Recent Legislative Victories
DEFEATED: Baltimore City $15 Minimum Wage
On August 15, 2016 the Baltimore City Council failed to collect the necessary votes to pass a $15 Minimum Wage Bill in Baltimore City. The bill would have incrementally raised Baltimore City’s minimum wage to $15/hour (currently $8.75) by 2022 and increased the tip wage to $5/hour (currently $3.63) by 2020. RAM and its members worked vigorously with city council members to educate them about the restaurant industry and to explain that the bill would actually have hurt those it was intended to help. The bill will likely return in the Fall of 2016.
DEFEATED: State-Wide Minimum Wage Increase
This bill would have accelerated the minimum wage increase already in effect in Maryland. Rather than staggering the increase to $10.10 per hour by 2018, this bill would have raised the minimum wage up to $10.10 an hour in 2016. The minimum wage would then rise again to $15.00 per hour by 2020. This bill would have also repealed Maryland's tip credit and indexed future minimum wage increases to inflation. Large increases in the minimum wage lead to laying off employees, reducing work hours and price increases. The employees who this legislation is meant to help will be the group that is hurt the most.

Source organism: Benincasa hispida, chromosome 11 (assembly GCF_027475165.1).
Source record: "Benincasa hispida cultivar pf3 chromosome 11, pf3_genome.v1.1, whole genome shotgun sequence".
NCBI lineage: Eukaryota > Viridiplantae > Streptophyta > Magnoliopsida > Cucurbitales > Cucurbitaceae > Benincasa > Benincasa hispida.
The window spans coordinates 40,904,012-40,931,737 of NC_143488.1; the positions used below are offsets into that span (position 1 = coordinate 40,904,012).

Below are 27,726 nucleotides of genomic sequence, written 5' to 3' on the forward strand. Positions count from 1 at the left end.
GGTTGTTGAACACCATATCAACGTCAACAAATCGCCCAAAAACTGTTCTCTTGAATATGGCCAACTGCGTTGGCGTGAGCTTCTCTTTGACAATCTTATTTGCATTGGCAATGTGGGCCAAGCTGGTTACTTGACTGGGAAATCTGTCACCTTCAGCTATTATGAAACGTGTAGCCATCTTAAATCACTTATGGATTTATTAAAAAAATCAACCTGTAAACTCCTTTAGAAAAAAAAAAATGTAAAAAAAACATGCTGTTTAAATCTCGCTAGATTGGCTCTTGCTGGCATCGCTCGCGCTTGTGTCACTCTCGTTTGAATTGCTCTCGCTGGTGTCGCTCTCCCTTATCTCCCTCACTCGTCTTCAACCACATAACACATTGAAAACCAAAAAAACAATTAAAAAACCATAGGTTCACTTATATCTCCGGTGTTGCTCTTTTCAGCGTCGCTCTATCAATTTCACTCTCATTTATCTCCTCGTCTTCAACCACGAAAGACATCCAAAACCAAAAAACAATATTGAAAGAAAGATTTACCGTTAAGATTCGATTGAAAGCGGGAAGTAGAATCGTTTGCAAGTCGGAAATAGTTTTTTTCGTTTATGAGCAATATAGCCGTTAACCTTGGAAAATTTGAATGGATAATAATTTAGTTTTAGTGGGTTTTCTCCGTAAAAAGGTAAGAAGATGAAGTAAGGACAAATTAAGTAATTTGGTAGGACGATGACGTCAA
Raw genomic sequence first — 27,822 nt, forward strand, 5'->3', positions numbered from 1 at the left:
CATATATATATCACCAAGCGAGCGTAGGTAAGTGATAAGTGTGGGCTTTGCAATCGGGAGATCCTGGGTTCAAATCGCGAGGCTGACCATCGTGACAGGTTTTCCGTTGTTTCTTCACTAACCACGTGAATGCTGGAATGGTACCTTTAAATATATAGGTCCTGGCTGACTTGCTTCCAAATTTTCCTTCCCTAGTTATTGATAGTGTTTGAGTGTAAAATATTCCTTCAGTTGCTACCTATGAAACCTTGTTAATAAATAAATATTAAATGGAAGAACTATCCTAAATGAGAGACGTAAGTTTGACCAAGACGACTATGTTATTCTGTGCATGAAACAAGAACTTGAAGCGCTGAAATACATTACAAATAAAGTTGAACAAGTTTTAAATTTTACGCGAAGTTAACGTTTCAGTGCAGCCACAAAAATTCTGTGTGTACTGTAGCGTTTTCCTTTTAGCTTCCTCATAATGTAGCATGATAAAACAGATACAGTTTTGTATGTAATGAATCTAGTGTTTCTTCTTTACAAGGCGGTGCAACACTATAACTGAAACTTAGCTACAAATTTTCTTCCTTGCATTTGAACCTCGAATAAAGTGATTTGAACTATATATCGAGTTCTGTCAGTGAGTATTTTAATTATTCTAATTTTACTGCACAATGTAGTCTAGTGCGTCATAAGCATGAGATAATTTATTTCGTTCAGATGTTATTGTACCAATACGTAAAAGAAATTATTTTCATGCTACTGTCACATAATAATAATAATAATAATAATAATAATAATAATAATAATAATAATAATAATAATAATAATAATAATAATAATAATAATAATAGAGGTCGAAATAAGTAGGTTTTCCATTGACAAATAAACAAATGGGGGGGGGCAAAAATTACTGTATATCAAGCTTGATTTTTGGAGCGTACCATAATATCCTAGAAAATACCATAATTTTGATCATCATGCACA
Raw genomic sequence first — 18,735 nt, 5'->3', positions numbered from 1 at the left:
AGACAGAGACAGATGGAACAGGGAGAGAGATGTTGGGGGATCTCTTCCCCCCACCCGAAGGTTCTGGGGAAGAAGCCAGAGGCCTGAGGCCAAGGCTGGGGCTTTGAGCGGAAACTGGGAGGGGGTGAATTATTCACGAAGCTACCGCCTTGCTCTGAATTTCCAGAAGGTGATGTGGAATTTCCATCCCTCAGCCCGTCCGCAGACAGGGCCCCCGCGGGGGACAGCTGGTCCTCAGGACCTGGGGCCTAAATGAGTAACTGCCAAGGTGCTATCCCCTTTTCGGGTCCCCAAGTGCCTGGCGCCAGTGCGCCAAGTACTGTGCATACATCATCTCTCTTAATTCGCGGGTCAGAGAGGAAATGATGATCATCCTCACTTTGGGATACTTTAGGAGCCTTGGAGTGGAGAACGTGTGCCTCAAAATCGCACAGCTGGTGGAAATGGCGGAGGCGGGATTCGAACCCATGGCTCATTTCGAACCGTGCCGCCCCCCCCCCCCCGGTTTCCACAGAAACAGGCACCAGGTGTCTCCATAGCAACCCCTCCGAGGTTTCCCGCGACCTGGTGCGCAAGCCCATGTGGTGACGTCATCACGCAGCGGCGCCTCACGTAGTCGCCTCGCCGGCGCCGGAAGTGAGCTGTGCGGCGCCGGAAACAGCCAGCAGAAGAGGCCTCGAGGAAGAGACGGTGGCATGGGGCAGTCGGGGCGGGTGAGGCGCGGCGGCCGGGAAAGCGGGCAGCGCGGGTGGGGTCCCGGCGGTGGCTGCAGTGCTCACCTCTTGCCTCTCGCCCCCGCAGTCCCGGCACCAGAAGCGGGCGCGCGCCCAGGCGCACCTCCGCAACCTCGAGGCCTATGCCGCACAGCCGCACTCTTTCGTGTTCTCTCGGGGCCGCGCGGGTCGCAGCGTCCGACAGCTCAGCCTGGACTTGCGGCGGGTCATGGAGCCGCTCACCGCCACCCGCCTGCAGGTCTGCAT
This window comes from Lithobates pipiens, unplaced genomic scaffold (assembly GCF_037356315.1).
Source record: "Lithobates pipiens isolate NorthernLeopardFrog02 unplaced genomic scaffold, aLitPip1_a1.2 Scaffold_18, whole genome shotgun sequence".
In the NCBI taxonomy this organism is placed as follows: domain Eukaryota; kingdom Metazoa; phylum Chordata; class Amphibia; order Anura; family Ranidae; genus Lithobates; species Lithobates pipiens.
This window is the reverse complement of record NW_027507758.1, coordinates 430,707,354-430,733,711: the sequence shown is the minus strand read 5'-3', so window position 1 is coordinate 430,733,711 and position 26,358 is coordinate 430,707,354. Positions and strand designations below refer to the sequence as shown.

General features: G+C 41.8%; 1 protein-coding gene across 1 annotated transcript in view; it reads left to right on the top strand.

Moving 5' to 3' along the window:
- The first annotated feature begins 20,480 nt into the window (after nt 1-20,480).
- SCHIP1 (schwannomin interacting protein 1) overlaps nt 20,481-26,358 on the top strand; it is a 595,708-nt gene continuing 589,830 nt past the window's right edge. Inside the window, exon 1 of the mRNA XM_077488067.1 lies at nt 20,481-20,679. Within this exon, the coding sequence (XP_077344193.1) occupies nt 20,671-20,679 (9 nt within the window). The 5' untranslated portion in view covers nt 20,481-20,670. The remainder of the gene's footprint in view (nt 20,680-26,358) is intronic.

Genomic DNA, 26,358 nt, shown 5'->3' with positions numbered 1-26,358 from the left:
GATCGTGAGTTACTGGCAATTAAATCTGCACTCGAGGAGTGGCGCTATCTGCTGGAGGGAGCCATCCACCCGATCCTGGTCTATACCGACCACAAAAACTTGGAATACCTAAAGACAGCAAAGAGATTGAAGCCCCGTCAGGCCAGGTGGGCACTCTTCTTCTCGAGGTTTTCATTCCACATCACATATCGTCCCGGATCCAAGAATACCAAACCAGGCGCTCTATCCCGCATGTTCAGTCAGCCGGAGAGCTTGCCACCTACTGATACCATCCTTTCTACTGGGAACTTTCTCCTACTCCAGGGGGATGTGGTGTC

DEFEATED: Paid Sick Leave Requirement
This bill would have required employers to allow full-time and part-time to accrue sick and safe leave at a rate of 1 hour for every 30 hours worked. This arrangement doesn't work for restaurants the same way it works for offices like an accounting firm, for example. A restaurant business would need to bring in replacement workers for employees who use accrued paid leave, which significantly increases labor costs. Most restaurants have flexible scheduling policies that allow employees to pick up extra shifts to make up for lost hours during the pay period when sick or for other personal reasons.
DEFEATED: Restrictive Scheduling Penalty
This bill would have required employers to schedule all employees 21 days in advance or pay a penalty for any changes made after that date, unless all affected employees agreed to the schedule change in writing. Foodservice employers need the flexibility to adjust staffing needs according to the constantly fluctuating consumer demand, so this bill would have made scheduling cooks, servers and management untenable. Additional hours would also have had to be offered to current employees before hiring new staff, which had the potential to create HR compliance issues.